George Condo’s current exhibition at Sprüth Magers, What’s The Point?, is asking the question many of us are asking more and more these days. There’s a controlled chaos to many of these compelling large paintings, much like the world we often find ourselves in.
From the press release–
What’s the Point of consistency in art?
Every time I put a brushstroke down on a canvas I ask myself, “What’s the Point?”
What’s the Point of each and every mark going onto the painting? It is important for an artist to ask themselves that question. I am intentional with every move I make as a painter. Even if it appears to be random or an accident, or just a part of a painting that seems less important than another, it is not and cannot ever be. The choice of color has a point. It may be to balance an area of a painting in coordination with another part or to equalize the fine line between perception and reality within the abstract perception of a formal set of guidelines (that never apply to anything other than the singular experience invested in each artwork). There is no guideline to the unknown. It is a path cut out in the wild with a machete looking for a clearing and hoping to arrive at a destination. That, I believe, is the point, in fact: to arrive at your destination. It may be on the other end of an illogical equation which finally makes sense only some number of years later, or finally does not make sense in the end but remains the ultimate ending: the finished painting.
One can see the entire world through this lens, to ask What’s the Point of meaningless intangibles and vacant thoughts, blank space or overpopulated ruminations. The degree to which the mind can play games with itself or the degree to which it can be misled with false, if not real, information. Real information can in fact be false today. We are living in a time when what is presented to us in the news cycle is real—there is no doubt that it is in fact what is being presented. However, What’s the Point in believing in the material content when it could be a truth constructed to make you believe something for the purpose of political manipulation?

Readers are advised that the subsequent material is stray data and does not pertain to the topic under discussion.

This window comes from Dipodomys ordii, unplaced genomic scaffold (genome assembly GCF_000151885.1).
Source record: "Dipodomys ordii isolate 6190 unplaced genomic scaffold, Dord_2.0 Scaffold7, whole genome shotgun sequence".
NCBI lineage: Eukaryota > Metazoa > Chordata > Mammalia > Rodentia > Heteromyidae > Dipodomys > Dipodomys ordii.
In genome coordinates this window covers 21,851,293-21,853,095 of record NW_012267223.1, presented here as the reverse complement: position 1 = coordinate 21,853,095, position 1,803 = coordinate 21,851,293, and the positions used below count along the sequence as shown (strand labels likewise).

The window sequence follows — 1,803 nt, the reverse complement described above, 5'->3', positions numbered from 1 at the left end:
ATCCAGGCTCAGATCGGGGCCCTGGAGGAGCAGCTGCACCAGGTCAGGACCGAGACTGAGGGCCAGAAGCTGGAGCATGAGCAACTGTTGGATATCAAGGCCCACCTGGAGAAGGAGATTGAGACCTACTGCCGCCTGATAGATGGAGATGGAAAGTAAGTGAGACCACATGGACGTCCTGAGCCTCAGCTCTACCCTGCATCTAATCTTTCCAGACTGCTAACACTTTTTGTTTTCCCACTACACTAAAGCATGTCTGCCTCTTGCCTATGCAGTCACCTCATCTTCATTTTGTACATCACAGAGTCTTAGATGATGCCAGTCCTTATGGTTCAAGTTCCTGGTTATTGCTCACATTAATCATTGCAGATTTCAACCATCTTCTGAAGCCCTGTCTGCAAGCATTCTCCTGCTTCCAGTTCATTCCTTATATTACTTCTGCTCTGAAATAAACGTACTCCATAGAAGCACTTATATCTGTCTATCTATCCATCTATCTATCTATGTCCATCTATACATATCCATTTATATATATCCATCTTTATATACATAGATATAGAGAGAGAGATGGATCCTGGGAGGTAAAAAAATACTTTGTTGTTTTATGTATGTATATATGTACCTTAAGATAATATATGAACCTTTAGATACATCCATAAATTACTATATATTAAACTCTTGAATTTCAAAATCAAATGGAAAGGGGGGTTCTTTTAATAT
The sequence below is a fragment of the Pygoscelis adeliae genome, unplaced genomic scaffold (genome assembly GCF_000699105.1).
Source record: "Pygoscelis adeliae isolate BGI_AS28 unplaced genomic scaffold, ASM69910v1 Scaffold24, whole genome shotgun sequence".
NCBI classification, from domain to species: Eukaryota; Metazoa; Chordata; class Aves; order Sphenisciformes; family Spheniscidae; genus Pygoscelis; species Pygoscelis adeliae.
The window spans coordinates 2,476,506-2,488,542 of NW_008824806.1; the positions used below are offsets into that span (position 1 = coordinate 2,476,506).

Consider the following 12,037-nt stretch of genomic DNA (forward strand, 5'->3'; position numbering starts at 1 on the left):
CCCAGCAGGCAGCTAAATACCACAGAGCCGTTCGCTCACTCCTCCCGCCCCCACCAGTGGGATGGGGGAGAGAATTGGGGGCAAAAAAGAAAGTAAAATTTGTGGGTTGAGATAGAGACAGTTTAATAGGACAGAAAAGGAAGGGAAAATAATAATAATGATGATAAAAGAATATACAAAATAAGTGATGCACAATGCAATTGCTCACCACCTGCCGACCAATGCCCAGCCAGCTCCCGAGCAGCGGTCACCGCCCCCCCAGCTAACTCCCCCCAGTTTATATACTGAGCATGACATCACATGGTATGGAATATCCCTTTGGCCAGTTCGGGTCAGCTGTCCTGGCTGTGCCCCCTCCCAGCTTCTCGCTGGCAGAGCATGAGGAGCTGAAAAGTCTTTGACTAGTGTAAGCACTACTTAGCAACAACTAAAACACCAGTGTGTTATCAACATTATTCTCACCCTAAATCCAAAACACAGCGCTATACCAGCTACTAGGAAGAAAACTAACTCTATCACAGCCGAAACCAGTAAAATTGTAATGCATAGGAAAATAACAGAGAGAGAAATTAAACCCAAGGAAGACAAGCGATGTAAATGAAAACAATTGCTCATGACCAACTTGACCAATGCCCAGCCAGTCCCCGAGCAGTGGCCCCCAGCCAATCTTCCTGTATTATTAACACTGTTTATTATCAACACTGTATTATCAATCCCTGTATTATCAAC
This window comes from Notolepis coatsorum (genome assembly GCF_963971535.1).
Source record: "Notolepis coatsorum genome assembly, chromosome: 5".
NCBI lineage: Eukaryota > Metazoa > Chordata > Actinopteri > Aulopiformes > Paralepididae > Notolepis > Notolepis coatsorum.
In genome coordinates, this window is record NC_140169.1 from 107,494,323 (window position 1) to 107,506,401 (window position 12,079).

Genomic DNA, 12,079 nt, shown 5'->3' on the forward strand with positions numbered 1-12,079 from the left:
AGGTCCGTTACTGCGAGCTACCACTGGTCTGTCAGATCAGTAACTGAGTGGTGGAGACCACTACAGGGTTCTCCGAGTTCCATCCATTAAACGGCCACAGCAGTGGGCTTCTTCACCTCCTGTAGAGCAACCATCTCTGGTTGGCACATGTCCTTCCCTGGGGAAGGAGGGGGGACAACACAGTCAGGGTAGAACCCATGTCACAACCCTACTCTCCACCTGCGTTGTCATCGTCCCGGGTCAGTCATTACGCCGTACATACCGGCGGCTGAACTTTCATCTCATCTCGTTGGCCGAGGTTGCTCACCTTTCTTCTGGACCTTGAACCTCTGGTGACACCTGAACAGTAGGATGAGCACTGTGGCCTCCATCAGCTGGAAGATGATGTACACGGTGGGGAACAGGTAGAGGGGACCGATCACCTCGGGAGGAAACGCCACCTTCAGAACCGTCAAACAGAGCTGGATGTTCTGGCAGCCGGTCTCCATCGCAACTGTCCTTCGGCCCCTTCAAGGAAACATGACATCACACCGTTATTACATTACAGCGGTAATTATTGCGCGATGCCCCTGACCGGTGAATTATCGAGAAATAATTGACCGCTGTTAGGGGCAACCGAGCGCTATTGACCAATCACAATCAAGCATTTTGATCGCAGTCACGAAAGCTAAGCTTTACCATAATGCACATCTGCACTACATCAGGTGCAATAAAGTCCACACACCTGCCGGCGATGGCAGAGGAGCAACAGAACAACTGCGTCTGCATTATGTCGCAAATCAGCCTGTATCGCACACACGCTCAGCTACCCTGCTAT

What’s the Point of being consistent? In the words of Ralph Waldo Emerson, “consistency is the hobgoblin of little minds.”
Monika Sprüth and Philomene Magers are pleased to present What’s the Point?, an exhibition of new paintings by George Condo at Sprüth Magers, Los Angeles. One of the most significant artists of the last several decades, Condo creates works that dramatically bridge an array of painterly approaches, moods, and influences from diverse fields such as art history, music, philosophy, and popular culture. The artist’s compositions often begin with the human figure, rendered variously in fluid networks of black lines and interlacing planes of bold color that move seamlessly between controlled precision and unabashed exuberance. His canvases tap into the extremes of human emotion and, at a moment of crisis in American and global politics, a sense of mania and disorder that nonetheless holds out hope for progress and resolution. The paintings in What’s the Point? demonstrate the breadth of Condo’s artistic references, for example, from seventeenth-century portraiture of beggars and thieves found in the work of Dutch and Italian masters, to his own compendium of painterly gestures, which together form a trenchant picture of contemporary human consciousness.
Upstairs the gallery is showing the work of Thea Djordjadze which “combines a variety of artistic, industrial, and unconventional materials to produce works full of contrasts and complexity, which she puts into conversation with the architecture and atmosphere of her exhibition spaces through intimate, considered arrangements.”
Both of these exhibitions close 6/1/19.